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Rackspace cloud extends OpenStack management to Red Hat

The Rackspace cloud model of managing others' resources extends to a fellow OpenStack vendor for the first time, with support for Red Hat Enterprise Linux OpenStack Platform.

Rackspace continues to press ahead with its managed services model -- and, for the first time, is doing so with a vendor operating on the same open source cloud software project it helped create.

Rackspace now offers a managed version of Red Hat Enterprise Linux OpenStack Platform. The San Antonio-based company has offered various public and private iterations of OpenStack since the project was founded more than five years ago, but this marks the first time it has hitched its wagon to a particular distribution of the technology.

Rackspace Private Cloud powered by Red Hat comes with a 99.99% OpenStack API uptime guarantee, and allows users a full-stack certified Red Hat private cloud offering -- from the hypervisor to the guest operating system to the application tier.

The companies co-engineered the reference architecture for a prescribed deployment into select OpenStack and Red Hat projects supported by Rackspace: Nova, Cinder, Neutron, Heat, Horizon, Glance, Keystone, Ceph, Red Hat Satellite, Red Hat Enterprise Linux OpenStack and Platform Director.

Red Hat will provide testing, and maintain code paths and back-porting for users who don't want to follow the six-month upgrade cycle. Rackspace can provide the subscription services for new users, or existing Red Hat customers can carry them over.

Rackspace's OpenStack offering is more of a specific reference architecture and plug-in enhancements than its own distribution, so the company could argue the two aren't technically competing in this space. The partnership does, however, speak directly to the company's mantra of managed support, said Lauren Nelson, an analyst with Forrester.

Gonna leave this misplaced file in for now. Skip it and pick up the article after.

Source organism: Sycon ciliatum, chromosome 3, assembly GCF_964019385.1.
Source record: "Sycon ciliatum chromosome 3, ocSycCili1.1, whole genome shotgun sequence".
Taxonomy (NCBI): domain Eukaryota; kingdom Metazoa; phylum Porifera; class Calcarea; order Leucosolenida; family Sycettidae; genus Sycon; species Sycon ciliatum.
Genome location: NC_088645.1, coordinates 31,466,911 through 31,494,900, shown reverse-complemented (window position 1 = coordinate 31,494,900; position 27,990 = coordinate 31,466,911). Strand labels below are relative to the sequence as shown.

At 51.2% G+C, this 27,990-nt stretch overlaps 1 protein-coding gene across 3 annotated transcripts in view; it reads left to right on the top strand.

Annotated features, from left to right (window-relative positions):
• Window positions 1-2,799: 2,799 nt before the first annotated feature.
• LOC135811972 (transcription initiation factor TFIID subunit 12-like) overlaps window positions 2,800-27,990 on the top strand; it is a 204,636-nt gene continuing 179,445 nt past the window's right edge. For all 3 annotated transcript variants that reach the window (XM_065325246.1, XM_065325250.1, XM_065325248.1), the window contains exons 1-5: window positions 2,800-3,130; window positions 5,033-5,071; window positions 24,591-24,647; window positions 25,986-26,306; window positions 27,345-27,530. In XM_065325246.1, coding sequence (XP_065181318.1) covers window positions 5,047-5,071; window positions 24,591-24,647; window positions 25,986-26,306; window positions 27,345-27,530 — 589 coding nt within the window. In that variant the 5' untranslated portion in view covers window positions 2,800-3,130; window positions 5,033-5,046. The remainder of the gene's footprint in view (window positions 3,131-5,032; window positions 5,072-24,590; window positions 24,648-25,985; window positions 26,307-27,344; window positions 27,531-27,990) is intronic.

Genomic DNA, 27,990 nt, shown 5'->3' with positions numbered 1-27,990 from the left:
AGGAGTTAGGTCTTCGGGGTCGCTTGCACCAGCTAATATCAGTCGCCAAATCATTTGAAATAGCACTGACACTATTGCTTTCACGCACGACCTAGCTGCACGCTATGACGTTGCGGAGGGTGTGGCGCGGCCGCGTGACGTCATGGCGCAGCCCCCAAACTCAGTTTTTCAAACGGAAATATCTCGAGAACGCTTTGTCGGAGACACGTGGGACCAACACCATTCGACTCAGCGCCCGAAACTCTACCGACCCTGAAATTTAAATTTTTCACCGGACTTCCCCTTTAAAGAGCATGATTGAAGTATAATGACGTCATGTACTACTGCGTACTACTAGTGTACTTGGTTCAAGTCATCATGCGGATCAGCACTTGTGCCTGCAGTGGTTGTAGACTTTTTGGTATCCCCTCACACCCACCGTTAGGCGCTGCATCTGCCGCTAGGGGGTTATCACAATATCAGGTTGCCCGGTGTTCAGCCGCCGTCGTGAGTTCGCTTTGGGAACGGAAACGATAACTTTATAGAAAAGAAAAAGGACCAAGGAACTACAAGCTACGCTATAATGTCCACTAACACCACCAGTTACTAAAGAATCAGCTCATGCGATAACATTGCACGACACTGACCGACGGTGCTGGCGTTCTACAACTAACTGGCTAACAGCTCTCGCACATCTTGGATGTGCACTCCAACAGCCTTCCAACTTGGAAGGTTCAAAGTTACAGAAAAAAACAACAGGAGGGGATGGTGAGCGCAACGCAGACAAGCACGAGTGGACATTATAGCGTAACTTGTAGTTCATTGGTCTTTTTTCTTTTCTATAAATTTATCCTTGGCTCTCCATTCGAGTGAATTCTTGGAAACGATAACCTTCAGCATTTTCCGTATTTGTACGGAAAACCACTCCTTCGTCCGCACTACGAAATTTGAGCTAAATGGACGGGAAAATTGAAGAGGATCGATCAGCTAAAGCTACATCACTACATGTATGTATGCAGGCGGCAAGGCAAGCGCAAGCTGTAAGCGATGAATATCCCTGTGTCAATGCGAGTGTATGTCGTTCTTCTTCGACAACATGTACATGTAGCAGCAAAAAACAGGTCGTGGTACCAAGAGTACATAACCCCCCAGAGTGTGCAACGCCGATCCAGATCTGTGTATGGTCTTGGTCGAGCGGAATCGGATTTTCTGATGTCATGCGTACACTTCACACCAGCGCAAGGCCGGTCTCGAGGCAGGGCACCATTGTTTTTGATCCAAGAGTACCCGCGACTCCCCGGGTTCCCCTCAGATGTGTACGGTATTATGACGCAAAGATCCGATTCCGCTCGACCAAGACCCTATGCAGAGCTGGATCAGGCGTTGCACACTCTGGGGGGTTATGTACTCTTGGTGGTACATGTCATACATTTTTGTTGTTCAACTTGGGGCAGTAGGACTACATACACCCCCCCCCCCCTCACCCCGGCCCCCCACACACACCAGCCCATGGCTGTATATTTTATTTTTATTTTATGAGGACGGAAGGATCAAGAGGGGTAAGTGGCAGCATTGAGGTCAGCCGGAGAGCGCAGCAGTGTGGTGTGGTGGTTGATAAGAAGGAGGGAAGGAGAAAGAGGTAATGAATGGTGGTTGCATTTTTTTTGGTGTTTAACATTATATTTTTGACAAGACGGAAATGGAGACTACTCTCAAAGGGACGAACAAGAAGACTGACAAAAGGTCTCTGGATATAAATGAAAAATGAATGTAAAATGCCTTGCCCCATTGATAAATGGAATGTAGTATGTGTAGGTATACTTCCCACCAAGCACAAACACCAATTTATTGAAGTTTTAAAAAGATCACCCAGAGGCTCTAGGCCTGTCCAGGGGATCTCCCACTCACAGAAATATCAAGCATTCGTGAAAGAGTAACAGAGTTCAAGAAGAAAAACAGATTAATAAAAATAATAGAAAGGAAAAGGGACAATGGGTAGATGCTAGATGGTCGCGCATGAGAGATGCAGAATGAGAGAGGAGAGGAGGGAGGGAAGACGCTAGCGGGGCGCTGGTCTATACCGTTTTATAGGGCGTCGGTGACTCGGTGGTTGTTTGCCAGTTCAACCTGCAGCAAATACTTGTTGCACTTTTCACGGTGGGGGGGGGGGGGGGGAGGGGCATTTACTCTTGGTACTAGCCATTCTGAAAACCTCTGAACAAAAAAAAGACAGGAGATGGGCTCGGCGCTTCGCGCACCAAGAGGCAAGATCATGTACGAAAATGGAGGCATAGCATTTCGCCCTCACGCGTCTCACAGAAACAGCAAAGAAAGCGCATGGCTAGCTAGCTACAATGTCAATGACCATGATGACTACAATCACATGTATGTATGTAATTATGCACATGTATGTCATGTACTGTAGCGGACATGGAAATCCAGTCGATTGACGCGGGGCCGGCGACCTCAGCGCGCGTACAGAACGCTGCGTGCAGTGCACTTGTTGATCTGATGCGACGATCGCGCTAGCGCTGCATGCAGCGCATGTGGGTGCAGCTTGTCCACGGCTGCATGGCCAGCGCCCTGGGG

"It reinforces this notion of support services and fanatical support, and what better way to show that than by offering support services with your competitor," she said.

There are OpenStack distributions for private cloud from Hewlett Packard Enterprise, Mirantis, IBM and others. Rackspace is usually in the same conversations with potential customers, but it's usually selected for its managed services or, in some cases, because of minimal licensing fees. It made sense for Rackspace to eventually partner with one of the distribution providers, and it was a natural fit to go with the one that has the most "OpenStack cred," Nelson added.

Rackspace said the deal is unique because of its long history with Red Hat, and the company has no immediate plans to extend its management services to other OpenStack providers' offerings.

The partnership follows similar deals made last year to provide managed services for the two largest public cloud platforms -- Amazon Web Services and Microsoft Azure.

The collaboration isn't particularly surprising -- the two companies have contributed nearly a third of all OpenStack code and they've partnered for a dozen years in various capacities. At one point, Rackspace had more Red Hat-certified engineers than Red Hat itself, according to Rackspace.